When visiting Hong Kong during the National Day Golden Week holidays, choose less busy boundary control points to cross the border with ease. Click here to check the passenger traffic at each control point, or download the Hong Kong Immigration Department app to check the estimated queuing situation at each land boundary control point.
Ordinary as it may seem,has a significant place in the history of Hong Kong. On 25 January 1841, the British navy arrived at nearby Possession Point (now Hollywood Road Park) and began 150 years of colonial ruled era, marked by a flag-raising ceremony the day after the initial landing. Originally perched on the waterfront, Possession Street was given a new lease of life through reclamation. The area is now dotted with hip restaurants and boutiques, alongside historic stores where you can still sample a taste of an older Hong Kong.
This iconic neighbourhood homeware shop is a treasure trove of household goods from a time gone by. A dwindling sight in Hong Kong,is a place where you can find stacks of old-school crockery and teapots, bamboo baskets dangling from the ceiling, and feather dusters and kerosene stoves tucked away in corners. Forget mass-produced modern items and opt for these classic and affordable Hong Kong products, which also make for great souvenirs.
Walk up from Possession Street and you will find yourself at. A number of distinctive ancient temples line the two sides of this 300-metre-long path. The most eye-catching of them all is probably the smoky, red temple called Kwong Fook I Tsz. Built in 1856, it is a classic example of a temple that fulfilled diverse roles. It was an ancestral temple for migrant families, a shelter for the ill and also housed memorial tablets for immigrant workers who passed away while in Hong Kong. Also be sure to visit Kwun Yum Temple near the staircase, and the unassuming Fook Tak Palace — all of which are still frequented by worshippers.
The highlight ofis the seemingly endless row of antique stores, offering an eclectic collection of Chinese calligraphy, arts and vintage furniture. This runs parallel to stalls that sell an array of bric-à-brac collectibles, such as Mao Zedong alarm clocks and Bruce Lee posters. In recent years, local designer boutiques and vintage clothing stores have popped up nearby, attracting more locals as well as visitors.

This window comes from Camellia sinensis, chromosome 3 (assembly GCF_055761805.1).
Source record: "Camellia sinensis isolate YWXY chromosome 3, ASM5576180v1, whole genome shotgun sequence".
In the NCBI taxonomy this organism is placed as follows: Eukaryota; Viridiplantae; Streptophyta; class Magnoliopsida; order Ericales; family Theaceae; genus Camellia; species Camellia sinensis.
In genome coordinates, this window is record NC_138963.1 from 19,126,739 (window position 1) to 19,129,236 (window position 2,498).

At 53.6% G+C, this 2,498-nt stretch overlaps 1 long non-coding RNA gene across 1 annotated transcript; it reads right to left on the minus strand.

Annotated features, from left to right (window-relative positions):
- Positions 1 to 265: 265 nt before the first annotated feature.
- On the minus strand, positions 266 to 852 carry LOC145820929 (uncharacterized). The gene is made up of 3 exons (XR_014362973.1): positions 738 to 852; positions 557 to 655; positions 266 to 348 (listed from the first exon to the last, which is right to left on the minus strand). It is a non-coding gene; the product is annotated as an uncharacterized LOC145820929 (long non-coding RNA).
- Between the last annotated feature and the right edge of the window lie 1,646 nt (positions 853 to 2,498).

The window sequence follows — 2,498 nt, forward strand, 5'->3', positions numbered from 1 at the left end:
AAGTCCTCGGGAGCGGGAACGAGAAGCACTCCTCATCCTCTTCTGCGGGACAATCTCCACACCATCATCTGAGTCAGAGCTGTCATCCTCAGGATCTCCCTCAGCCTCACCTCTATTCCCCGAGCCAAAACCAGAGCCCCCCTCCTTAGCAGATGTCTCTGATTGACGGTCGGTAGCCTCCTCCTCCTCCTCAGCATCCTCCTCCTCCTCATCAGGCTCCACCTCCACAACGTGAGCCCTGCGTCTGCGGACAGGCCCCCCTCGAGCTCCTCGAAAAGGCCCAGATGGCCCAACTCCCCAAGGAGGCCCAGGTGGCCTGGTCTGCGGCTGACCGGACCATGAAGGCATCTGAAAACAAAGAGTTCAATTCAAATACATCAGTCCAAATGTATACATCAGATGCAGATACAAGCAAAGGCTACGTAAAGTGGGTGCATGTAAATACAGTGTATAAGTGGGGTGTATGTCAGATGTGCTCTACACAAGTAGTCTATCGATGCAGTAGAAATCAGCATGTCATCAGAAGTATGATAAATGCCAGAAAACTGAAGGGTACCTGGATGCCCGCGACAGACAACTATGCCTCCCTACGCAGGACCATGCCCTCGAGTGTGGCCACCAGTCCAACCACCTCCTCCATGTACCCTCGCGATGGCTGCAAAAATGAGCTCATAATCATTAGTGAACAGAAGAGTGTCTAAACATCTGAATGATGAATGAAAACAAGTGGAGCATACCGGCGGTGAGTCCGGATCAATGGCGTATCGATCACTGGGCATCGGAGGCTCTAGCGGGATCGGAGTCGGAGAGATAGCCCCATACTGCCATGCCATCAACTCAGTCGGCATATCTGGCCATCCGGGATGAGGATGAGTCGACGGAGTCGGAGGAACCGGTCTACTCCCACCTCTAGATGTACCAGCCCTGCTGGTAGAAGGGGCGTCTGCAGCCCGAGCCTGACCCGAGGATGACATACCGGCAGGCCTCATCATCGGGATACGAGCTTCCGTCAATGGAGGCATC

A five-minute walk from Tai Ping Shan Street,is a stunning complex estimated to have been built more than 150 years ago. It comprises three blocks, each serving different purposes. The namesake structure, Man Mo Temple, pays tribute to the God of Literature and the God of War, while Lit Shing Kung was created for all heavenly gods. Finally, Kung Sor was an assembly hall for resolving community disputes.
A great place to visit for history lovers, the well-preserved historic building houses a bronze bell dating back to 1847 and a sedan chair from 1862. The structure itself is just as fascinating, and comprises granite pillars, granite door frames, engraved wood plaques and ancient mural paintings.
is one of the 16 stops along the Dr Sun Yat-sen Historic Trail. This tranquil patch of green was built to commemorate the achievements of the Furen Literary Society, which was founded by revolutionary leaders Yeung Ku-wan and Tse Tsan-tai in 1892. The group eventually merged with Dr Sun’s Revive China Society and was heavily involved in the 1911 Chinese Revolution. Revitalised with an urban architectural design, this memorial park features exhibition panels and interactive facilities that traces the society’s history and revolutionary activities.
Without a doubt the most photographed example of street art in Hong Kong, local graffiti artist Alex Croft’s colourful mural of old townhouses shines a light on the city’s iconic tong lau tenement buildings. Boasting a vibrant blue background, this piece of street art is vibrant and colourful window into the past.
Fancy a piping hot, silky and irresistibly aromatic egg tart? Grab one from. With more than 60 years of history, this time-tested shop used to be a favourite of Hong Kong’s last colonial ruled governor, Chris Patten. Although the bakery now has branches all across the city, the original location on Lyndhurst Terrace remains the most iconic.
If you want a cup of authentic Hong Kong-style milk tea,is the place to go. The popular beverage was influenced by British culture but is made with evaporated milk and sugar. At Lan Fong Yuen, be sure to try the famous “silk stocking milk tea” which is passed through a fine mesh to give it a particularly smooth texture. While Lan Fong Yuen’s original street stall still stands today under the Central-Mid-Levels escalator, diners can also head to the sit-down restaurant right next door to enjoy dishes such as the chicken noodles with scallion oil.
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